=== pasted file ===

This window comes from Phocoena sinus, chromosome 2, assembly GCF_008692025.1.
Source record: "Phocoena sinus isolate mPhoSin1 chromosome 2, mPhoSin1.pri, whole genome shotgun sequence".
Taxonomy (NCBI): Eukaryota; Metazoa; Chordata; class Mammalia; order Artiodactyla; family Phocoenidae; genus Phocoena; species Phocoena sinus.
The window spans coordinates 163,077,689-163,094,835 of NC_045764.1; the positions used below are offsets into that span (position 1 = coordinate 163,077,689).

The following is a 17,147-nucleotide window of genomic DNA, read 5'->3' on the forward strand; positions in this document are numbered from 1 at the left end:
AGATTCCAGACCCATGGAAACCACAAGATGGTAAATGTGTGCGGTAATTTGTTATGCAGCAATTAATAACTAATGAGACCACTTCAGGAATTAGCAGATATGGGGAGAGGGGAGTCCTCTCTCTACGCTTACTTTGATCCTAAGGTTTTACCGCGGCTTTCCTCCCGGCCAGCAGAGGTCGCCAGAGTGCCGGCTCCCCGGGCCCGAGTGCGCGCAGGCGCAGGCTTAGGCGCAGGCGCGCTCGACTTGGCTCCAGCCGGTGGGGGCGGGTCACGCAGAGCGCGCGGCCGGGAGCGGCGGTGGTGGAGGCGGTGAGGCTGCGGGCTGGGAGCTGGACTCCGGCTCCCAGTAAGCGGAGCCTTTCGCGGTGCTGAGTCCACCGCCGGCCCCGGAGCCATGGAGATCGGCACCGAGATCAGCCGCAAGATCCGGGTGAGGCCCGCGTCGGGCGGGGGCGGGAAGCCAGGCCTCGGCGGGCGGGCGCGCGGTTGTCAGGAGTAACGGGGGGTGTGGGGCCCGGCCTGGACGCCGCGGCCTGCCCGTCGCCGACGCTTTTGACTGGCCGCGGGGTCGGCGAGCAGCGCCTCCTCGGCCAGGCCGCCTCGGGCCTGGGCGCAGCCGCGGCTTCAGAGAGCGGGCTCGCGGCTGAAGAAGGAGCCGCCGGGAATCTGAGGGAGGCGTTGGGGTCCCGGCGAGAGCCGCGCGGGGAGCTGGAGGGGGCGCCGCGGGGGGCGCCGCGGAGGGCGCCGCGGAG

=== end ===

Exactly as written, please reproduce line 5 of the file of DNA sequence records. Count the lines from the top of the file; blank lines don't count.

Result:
The following is a 17,147-nucleotide window of genomic DNA, read 5'->3' on the forward strand; positions in this document are numbered from 1 at the left end: